US offer of big farm-subsidy cuts wins warm welcome from Europe

An offer by the Americans yesterday to eliminate agriculture export subsidies by 2010 and reduce trade-distorting payments by 60 per cent was welcomed by European negotiators, although officials were yesterday studying the details. Agricultural subsidies have been a crucial obstacle in the negotiations, with developing countries and non-government organisations demanding reductions in subsidies, which are worth $180bn (£102bn) to US and European farmers.

European negotiators know that only if they dismantle export subsidies and reduce domestic payments will developing countries open more of their markets to industrial goods and services.

Crucially, yesterday's offer by the US put a series of figures on the table for discussion. It also appeared to vindicate the EU's strategy, which made an earlier offer to get rid of export subsidies if other sides do the same.

Speaking in Zurich, the US trade representative, Rob Portman, said the US "is willing to take some pain" to revive the talks, which began in December 2001. The EU trade commissioner, Peter Mandelson, said the US offer was the step "we asked them to take". He argued: "The time has come for all of us to put cards on the table; to stop bidding and to start to play the hand." Negotiators are up against a tight deadline, with a deal sought at a meeting in Hong Kong in mid-December.

A spokesman for Mr Mandelson said the US proposals were still being studied but could prove a "shot in the arm" to the talks. He added: "They have encouraged people here, and there is a greater sense of optimism that Hong Kong can produce a meaningful agreement, though there is a lot of work to do."

The European Commission yesterday issued a paper on its position, repeating the offer made to cut trade-distorting subsidies by 70 per cent, and adding details of further proposals. The EU is in a position to do so because of Common Agricultural Policy reforms already agreed.

But Oxfam described the US initiative as a "case of smoke and mirrors", adding: "If this offer goes ahead, trade-distorting domestic subsidies will remain almost completely unchanged and dumping will continue. Meanwhile, harsh concessions on market access will be wrung from developing country members in exchange for illusory progress."

The US proposals build on President George Bush's offer last month at the United Nations to eliminate all trade barriers and subsidies, but this was widely seen as a ploy, aimed at burnishing Washington's free trade credentials while embarrassing Europe.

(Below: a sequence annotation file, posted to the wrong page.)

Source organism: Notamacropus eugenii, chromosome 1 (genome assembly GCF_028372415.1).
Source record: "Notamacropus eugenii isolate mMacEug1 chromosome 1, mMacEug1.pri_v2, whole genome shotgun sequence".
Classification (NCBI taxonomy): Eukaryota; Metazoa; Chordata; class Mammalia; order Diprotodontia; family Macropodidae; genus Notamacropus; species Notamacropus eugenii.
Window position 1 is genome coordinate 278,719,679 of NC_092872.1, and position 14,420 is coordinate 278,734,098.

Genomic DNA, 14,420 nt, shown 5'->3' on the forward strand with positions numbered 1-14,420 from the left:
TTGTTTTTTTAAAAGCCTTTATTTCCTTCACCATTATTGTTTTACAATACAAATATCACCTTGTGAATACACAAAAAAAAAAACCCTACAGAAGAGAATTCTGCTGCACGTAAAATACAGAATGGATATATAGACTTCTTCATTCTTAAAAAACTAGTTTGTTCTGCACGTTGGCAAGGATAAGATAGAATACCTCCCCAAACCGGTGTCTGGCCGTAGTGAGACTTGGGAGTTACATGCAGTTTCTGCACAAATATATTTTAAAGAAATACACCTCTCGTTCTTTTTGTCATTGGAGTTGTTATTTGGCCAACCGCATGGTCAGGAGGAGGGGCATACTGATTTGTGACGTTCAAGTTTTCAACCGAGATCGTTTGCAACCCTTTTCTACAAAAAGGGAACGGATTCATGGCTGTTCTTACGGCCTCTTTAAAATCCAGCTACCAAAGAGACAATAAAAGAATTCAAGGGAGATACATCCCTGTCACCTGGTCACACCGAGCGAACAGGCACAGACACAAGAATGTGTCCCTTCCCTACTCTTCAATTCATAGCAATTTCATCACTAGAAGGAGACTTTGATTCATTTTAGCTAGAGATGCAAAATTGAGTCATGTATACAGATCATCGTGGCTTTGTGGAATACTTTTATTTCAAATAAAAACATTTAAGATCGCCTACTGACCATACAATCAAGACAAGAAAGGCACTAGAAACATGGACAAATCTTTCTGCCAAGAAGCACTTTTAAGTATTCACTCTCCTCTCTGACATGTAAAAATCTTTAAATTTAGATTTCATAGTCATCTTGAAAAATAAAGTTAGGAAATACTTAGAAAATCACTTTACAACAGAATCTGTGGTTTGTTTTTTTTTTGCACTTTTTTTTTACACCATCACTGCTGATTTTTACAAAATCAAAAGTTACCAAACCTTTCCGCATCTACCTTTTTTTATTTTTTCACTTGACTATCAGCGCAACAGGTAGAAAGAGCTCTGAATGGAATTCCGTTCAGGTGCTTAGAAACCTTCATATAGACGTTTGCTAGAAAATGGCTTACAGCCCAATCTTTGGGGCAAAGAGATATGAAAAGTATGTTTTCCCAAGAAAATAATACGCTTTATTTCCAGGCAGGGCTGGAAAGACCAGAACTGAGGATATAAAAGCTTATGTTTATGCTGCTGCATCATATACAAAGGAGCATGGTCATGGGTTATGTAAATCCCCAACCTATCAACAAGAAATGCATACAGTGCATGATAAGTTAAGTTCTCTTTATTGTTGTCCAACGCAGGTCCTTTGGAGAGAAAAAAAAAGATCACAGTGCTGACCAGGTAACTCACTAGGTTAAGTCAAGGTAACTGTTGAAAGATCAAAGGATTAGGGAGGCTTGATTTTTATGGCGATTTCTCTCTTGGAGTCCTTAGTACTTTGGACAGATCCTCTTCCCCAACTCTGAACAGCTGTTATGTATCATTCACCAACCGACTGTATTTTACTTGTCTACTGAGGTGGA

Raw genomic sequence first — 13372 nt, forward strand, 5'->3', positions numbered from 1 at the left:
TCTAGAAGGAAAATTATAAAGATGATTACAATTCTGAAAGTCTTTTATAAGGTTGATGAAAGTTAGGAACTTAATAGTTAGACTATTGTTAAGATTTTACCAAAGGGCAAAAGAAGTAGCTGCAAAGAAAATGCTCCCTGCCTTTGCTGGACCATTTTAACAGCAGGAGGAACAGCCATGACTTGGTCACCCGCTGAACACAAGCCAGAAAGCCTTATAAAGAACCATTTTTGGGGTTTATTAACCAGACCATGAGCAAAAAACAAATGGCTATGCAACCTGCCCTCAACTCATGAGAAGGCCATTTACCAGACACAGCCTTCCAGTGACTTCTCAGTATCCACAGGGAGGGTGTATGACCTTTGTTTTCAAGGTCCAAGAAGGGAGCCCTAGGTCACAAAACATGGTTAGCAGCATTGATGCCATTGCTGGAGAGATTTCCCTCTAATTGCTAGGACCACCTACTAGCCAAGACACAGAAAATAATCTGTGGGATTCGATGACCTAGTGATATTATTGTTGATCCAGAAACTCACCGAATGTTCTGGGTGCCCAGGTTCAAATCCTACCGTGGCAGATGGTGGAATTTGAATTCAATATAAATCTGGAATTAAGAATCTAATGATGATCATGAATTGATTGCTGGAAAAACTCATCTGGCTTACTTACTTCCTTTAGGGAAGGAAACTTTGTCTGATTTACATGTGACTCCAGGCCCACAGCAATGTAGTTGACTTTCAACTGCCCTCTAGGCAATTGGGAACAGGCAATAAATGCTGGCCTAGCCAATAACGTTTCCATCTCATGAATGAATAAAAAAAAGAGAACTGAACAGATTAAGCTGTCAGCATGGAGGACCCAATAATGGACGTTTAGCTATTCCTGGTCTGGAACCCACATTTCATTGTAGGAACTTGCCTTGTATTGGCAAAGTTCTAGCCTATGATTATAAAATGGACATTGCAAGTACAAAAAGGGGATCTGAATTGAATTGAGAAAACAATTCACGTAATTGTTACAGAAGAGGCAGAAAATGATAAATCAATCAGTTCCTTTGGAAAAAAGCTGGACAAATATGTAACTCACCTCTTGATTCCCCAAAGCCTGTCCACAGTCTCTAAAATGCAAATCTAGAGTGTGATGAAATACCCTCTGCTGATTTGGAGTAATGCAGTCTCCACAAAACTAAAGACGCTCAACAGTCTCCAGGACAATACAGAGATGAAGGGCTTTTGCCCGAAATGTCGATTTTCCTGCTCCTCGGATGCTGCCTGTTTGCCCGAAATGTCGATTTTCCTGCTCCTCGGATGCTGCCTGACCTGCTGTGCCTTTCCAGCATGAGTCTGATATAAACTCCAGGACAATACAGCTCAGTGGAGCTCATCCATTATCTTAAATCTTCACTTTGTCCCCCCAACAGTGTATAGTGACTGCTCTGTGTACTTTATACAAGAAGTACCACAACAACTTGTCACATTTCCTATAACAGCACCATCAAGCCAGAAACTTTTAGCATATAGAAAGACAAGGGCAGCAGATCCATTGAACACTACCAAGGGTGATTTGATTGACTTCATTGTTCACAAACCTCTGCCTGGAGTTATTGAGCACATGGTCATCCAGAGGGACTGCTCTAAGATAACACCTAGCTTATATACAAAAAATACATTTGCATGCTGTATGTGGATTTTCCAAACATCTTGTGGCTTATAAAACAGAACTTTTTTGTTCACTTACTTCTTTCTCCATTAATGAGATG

Pressure to break the deadlock on farm subsidies has become intense, because the conflict is stalling progress on the entire Doha round of trade liberalisation.

The domestic climate in the US for major change is more favourable than for some time. With the budget deficit soaring, the Bush administration is looking desperately for cuts in federal spending. The 2002 farm support bill, which offers $180bn of subsidies over 10 years and comes up for renewal in 2007, is a prime candidate. The question mark is Congress, which would have to approve any changes. The last time the administration called for major reform, it backed off after fierce opposition on Capitol Hill. The 2002 bill, enacted before that year's mid term elections, helped Mr Bush and the Republicans make gains in the Mid-West and the cotton- producing South.

Both the party and the White House would be loath to make major concessions now, unless they could claim the EU had made even larger adjustments. Analysts say hard bargaining lies ahead.

The issues

* WHAT THE US WANTS The US knows its current trade rules are indefensible and is under pressure to make changes. The government has lost several rulings on international trade issues and needs to reduce a federal budget ballooning in the wake of the Iraq war and Hurricane Katrina relief effort. Washington's pretensions to stand up for the interests of Third World countries are at stake.

* WHAT EUROPE WANTS With reforms to the Common Agricultural Policy agreed, the EU strategy is to challenge other countries to match changes being implemented in Europe. It has offered to eliminate all export subsidies if others do the same. If the big First World nations cut farm subsidies, it is hoped emerging nations will open their markets to European industrial products.

* WHAT THE OTHERS WANT Brazil, India and China have grown in influence and their priority is better market access to Western countries and a reduction in those countries' agricultural subsidies. The wider grouping of 90 poorer nations has disparate objectives. This is because the poorest often already enjoy tariff-free deals with the EU on which sections of their economies rely.

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